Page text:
Libya's latest unity government faces uphill battle
"The honeymoon period of Libya's GNU (Government of National Unity) is now long gone," said analyst Emadeddin Badi.
The toppling and killing of dictator Muammar Gaddafi in a 2011 NATO-backed uprising led to a bloody, decade-long struggle for power.
After a grim, year-long battle for the western capital of Tripoli, in which rival camps were backed by foreign powers, a truce last summer finally led to a formal UN-mediated ceasefire in October.
That was followed in March by the establishment of a new unity government to replace rival administrations in east and west.
Interim Prime Minister Abdulhamid Dbeibah’s administration is charged with unifying Libya's institutions and preparing for elections on December 24.
But despite the rare wave of optimism, Libya's deep rivalries are beginning to resurface.
"After an unprecedented breakthrough over the past two months, we have entered a new phase of doubt, and a resurgence of divisions between east and west," noted analyst Imad Jalloul.
Last week, dozens of gunmen staged a show of force at a hotel used as a headquarters by Libya's presidential council in Tripoli.
That came after interim Foreign Minister Najla al-Mangoush, from eastern Libya, angered many in the west by demanding that Turkey withdraw troops it had deployed during the civil war.
Ankara's support is widely credited with western Libyan forces' victory last June over eastern militia leader Khalifa Haftar, who had waged a year-long offensive on Tripoli with the backing of Russia and the United Arab Emirates.
The UN Security Council has since called for the withdrawal of all foreign troops and mercenaries, estimated to number as many as 20,000.
The foreign fighters are a mixed bunch: Russians from the private Kremlin-linked Wagner Group, Chadians and Sudanese, along with Ankara-backed Syrians and Turkish soldiers deployed under a bilateral agreement with the previous government in Tripoli.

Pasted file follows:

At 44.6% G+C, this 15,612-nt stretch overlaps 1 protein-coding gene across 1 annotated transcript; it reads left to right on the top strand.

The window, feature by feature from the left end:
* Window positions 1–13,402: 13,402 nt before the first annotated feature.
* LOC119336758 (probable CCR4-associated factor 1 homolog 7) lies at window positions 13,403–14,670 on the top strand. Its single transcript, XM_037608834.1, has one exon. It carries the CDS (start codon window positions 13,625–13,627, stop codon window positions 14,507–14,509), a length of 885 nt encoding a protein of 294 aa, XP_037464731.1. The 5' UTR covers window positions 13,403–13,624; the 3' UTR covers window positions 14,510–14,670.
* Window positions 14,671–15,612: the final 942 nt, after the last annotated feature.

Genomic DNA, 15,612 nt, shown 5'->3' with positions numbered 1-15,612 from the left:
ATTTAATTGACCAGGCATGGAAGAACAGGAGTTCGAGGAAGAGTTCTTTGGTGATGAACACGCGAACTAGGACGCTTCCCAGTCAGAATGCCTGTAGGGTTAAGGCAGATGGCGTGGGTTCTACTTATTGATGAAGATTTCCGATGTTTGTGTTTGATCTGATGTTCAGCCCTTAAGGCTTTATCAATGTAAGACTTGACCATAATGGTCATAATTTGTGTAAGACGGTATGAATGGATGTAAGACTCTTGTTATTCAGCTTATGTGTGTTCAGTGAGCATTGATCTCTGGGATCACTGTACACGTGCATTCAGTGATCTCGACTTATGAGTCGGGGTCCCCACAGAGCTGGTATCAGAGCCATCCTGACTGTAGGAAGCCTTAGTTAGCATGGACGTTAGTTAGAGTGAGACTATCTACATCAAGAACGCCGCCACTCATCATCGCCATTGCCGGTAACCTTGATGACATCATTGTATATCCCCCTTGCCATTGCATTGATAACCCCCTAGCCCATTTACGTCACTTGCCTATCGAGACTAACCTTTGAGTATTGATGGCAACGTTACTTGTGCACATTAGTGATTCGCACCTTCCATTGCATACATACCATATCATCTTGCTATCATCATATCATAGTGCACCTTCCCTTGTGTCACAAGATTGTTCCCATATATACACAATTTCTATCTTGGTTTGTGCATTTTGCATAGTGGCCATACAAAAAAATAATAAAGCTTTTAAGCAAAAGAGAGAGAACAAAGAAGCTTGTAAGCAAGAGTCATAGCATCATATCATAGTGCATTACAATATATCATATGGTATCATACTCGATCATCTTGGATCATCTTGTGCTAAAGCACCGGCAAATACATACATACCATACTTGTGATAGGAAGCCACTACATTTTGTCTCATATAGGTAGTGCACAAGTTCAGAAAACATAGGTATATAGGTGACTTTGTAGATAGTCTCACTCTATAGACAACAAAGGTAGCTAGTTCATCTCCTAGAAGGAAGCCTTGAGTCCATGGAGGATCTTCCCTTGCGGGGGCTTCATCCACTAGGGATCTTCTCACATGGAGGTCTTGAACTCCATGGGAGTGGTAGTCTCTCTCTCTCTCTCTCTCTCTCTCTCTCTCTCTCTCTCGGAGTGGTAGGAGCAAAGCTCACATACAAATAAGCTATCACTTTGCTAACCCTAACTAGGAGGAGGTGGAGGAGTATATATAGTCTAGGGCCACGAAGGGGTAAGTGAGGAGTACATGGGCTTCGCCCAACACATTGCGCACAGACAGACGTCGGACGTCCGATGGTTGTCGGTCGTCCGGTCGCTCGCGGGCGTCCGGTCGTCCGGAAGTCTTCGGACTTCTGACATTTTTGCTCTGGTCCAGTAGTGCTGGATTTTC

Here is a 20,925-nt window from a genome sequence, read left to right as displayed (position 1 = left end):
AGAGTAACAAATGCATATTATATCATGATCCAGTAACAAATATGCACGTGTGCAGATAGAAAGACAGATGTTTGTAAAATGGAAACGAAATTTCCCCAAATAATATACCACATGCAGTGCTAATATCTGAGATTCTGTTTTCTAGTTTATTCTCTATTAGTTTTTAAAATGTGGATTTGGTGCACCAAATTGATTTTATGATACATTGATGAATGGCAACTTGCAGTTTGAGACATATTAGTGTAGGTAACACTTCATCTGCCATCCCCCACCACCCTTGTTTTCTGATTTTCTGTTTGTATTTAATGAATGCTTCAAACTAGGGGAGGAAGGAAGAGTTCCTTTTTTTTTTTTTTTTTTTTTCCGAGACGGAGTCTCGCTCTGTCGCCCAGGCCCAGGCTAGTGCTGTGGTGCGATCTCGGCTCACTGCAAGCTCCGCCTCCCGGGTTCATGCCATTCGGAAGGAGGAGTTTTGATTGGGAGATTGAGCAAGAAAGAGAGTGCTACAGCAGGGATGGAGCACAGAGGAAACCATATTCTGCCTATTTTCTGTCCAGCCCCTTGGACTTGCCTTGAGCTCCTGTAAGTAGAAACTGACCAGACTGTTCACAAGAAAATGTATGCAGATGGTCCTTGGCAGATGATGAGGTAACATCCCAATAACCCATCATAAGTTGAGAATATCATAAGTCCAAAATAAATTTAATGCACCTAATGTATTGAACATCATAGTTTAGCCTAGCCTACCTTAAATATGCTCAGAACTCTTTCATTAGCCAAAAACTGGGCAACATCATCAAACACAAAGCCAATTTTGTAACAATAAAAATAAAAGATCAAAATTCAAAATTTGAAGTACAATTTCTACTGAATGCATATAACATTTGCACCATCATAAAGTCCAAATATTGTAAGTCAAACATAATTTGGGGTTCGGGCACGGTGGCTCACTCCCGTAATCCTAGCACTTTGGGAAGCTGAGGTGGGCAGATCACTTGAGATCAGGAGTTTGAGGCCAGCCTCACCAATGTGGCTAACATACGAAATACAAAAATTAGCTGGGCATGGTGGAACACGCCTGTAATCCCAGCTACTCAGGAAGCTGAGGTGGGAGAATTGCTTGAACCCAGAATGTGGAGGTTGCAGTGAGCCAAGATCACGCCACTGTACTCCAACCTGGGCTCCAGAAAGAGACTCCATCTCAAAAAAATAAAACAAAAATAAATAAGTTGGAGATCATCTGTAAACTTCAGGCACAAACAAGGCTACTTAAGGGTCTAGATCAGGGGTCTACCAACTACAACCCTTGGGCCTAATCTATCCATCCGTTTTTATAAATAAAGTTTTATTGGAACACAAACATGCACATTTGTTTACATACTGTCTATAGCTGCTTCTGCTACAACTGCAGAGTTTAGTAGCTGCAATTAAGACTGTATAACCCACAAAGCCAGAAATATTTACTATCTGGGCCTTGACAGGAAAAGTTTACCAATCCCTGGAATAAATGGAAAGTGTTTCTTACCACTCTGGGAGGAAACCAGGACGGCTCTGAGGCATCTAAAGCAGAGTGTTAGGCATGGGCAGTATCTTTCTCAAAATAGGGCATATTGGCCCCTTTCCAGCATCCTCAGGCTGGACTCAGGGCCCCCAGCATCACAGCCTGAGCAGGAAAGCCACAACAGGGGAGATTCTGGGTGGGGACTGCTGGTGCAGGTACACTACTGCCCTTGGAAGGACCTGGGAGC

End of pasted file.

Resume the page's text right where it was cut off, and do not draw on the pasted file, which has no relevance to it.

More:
Mangoush's demand that Turkey "cooperate to put an end to the presence of all foreign forces" sparked an avalanche of criticism.
"We must never forget what the Turks have done for us," said Sadek al-Ghariani, a controversial religious leader who presents himself as the Mufti of Libya.
"Anyone who denies their benevolence does not deserve our respect."
And while UN-led mediation efforts have made progress, "the security track clearly hasn't caught up with the political one," Badi, the analyst, tweeted after the storming of the presidential council headquarters.
A key factor is Dbeibah's reliance on "muhasasa", a system of quota-based power-sharing.
"Underlying (recent) tensions... is the perception of several armed factions in western Libya that their opponents are being enabled to achieve, under the guise of muhasasa to preserve peace, what they failed to with war," Badi wrote.
Risk of renewed conflict
Last week's presidential council episode was not the only crack in the veneer of progress toward peace.
Late in April, the government postponed Dbeibah's first visit to eastern Libya and a cabinet meeting in Benghazi, after an advance security team was turned back from the city's airport.
While in theory Dbeibah's government has authority across the whole of Libya, Haftar's forces still control the east and part of the south.
In addition, there is growing uncertainty around the December 24 vote.
"The government's chances of organising elections after less than seven months are very slim," said Imad Jalloul.
Analyst Mohamed Eljarh echoed his concerns.
"Significant challenges remain that could prevent the holding of elections and derail the country's political and institutional reunification," he wrote in a Monday editorial for the Al-Monitor website.
That risks "long-term entrenchment of foreign forces and mercenaries, further fragmentation and a return to conflict," he said.